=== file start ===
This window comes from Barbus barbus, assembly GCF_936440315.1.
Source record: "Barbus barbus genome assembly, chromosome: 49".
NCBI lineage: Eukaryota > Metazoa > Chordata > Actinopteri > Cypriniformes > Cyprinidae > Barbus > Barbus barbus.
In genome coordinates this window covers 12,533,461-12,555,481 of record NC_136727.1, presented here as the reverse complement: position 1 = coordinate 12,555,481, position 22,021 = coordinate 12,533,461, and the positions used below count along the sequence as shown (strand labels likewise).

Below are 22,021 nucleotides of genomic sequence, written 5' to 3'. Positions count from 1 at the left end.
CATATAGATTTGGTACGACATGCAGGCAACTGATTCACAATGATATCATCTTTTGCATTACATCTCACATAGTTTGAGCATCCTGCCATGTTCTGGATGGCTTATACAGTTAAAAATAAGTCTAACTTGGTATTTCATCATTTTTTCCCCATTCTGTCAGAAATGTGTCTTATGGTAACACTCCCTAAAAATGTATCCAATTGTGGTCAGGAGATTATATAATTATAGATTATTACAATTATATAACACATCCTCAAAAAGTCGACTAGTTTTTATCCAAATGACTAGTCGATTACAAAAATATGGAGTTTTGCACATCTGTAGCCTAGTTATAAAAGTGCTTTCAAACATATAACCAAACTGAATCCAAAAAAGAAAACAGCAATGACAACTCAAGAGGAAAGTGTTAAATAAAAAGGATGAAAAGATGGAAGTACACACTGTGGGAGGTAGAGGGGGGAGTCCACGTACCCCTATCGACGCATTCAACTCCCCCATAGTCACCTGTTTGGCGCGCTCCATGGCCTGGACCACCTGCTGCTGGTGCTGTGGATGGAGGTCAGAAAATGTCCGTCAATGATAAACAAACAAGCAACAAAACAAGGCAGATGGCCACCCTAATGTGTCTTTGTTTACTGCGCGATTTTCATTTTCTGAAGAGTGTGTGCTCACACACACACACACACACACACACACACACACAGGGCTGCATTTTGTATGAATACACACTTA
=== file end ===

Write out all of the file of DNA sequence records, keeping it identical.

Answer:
This window comes from Barbus barbus, assembly GCF_936440315.1.
Source record: "Barbus barbus genome assembly, chromosome: 49".
NCBI lineage: Eukaryota > Metazoa > Chordata > Actinopteri > Cypriniformes > Cyprinidae > Barbus > Barbus barbus.
In genome coordinates this window covers 12,533,461-12,555,481 of record NC_136727.1, presented here as the reverse complement: position 1 = coordinate 12,555,481, position 22,021 = coordinate 12,533,461, and the positions used below count along the sequence as shown (strand labels likewise).

Below are 22,021 nucleotides of genomic sequence, written 5' to 3'. Positions count from 1 at the left end.
CATATAGATTTGGTACGACATGCAGGCAACTGATTCACAATGATATCATCTTTTGCATTACATCTCACATAGTTTGAGCATCCTGCCATGTTCTGGATGGCTTATACAGTTAAAAATAAGTCTAACTTGGTATTTCATCATTTTTTCCCCATTCTGTCAGAAATGTGTCTTATGGTAACACTCCCTAAAAATGTATCCAATTGTGGTCAGGAGATTATATAATTATAGATTATTACAATTATATAACACATCCTCAAAAAGTCGACTAGTTTTTATCCAAATGACTAGTCGATTACAAAAATATGGAGTTTTGCACATCTGTAGCCTAGTTATAAAAGTGCTTTCAAACATATAACCAAACTGAATCCAAAAAAGAAAACAGCAATGACAACTCAAGAGGAAAGTGTTAAATAAAAAGGATGAAAAGATGGAAGTACACACTGTGGGAGGTAGAGGGGGGAGTCCACGTACCCCTATCGACGCATTCAACTCCCCCATAGTCACCTGTTTGGCGCGCTCCATGGCCTGGACCACCTGCTGCTGGTGCTGTGGATGGAGGTCAGAAAATGTCCGTCAATGATAAACAAACAAGCAACAAAACAAGGCAGATGGCCACCCTAATGTGTCTTTGTTTACTGCGCGATTTTCATTTTCTGAAGAGTGTGTGCTCACACACACACACACACACACACACACACACACAGGGCTGCATTTTGTATGAATACACACTTA